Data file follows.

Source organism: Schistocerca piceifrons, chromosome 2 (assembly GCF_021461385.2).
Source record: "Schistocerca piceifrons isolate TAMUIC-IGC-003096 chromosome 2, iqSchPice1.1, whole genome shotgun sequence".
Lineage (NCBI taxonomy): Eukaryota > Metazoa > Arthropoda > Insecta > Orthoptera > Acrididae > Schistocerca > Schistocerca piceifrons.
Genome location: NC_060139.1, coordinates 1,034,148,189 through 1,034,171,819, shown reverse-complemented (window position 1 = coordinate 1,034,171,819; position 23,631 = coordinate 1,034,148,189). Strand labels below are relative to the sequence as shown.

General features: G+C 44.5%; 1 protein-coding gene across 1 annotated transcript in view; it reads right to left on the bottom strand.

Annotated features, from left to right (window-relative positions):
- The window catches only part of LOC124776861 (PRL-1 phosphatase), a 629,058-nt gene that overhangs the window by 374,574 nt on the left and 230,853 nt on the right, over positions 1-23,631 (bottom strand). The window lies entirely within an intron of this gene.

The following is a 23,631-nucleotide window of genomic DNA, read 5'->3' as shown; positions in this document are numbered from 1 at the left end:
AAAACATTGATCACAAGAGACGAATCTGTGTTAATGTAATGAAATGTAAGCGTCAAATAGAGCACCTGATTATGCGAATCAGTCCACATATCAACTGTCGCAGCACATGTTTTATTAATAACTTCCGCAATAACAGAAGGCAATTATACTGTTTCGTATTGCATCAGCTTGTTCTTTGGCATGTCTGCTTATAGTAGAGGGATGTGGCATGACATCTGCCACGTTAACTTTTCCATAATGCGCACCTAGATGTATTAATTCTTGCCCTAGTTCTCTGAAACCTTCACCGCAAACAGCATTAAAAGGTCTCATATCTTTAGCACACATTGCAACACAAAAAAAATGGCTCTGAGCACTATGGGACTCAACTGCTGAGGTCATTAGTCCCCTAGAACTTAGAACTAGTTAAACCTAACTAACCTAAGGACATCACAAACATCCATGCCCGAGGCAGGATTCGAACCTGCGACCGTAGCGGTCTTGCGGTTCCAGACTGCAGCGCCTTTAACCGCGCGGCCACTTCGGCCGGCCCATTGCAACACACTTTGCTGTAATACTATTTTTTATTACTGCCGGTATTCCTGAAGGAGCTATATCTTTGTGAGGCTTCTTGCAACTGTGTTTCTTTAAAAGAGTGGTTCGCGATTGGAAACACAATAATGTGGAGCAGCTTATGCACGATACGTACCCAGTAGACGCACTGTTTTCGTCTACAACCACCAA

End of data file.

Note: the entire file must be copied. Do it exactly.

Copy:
Source organism: Schistocerca piceifrons, chromosome 2 (assembly GCF_021461385.2).
Source record: "Schistocerca piceifrons isolate TAMUIC-IGC-003096 chromosome 2, iqSchPice1.1, whole genome shotgun sequence".
Lineage (NCBI taxonomy): Eukaryota > Metazoa > Arthropoda > Insecta > Orthoptera > Acrididae > Schistocerca > Schistocerca piceifrons.
Genome location: NC_060139.1, coordinates 1,034,148,189 through 1,034,171,819, shown reverse-complemented (window position 1 = coordinate 1,034,171,819; position 23,631 = coordinate 1,034,148,189). Strand labels below are relative to the sequence as shown.

General features: G+C 44.5%; 1 protein-coding gene across 1 annotated transcript in view; it reads right to left on the bottom strand.

Annotated features, from left to right (window-relative positions):
- The window catches only part of LOC124776861 (PRL-1 phosphatase), a 629,058-nt gene that overhangs the window by 374,574 nt on the left and 230,853 nt on the right, over positions 1-23,631 (bottom strand). The window lies entirely within an intron of this gene.

The following is a 23,631-nucleotide window of genomic DNA, read 5'->3' as shown; positions in this document are numbered from 1 at the left end:
AAAACATTGATCACAAGAGACGAATCTGTGTTAATGTAATGAAATGTAAGCGTCAAATAGAGCACCTGATTATGCGAATCAGTCCACATATCAACTGTCGCAGCACATGTTTTATTAATAACTTCCGCAATAACAGAAGGCAATTATACTGTTTCGTATTGCATCAGCTTGTTCTTTGGCATGTCTGCTTATAGTAGAGGGATGTGGCATGACATCTGCCACGTTAACTTTTCCATAATGCGCACCTAGATGTATTAATTCTTGCCCTAGTTCTCTGAAACCTTCACCGCAAACAGCATTAAAAGGTCTCATATCTTTAGCACACATTGCAACACAAAAAAAATGGCTCTGAGCACTATGGGACTCAACTGCTGAGGTCATTAGTCCCCTAGAACTTAGAACTAGTTAAACCTAACTAACCTAAGGACATCACAAACATCCATGCCCGAGGCAGGATTCGAACCTGCGACCGTAGCGGTCTTGCGGTTCCAGACTGCAGCGCCTTTAACCGCGCGGCCACTTCGGCCGGCCCATTGCAACACACTTTGCTGTAATACTATTTTTTATTACTGCCGGTATTCCTGAAGGAGCTATATCTTTGTGAGGCTTCTTGCAACTGTGTTTCTTTAAAAGAGTGGTTCGCGATTGGAAACACAATAATGTGGAGCAGCTTATGCACGATACGTACCCAGTAGACGCACTGTTTTCGTCTACAACCACCAA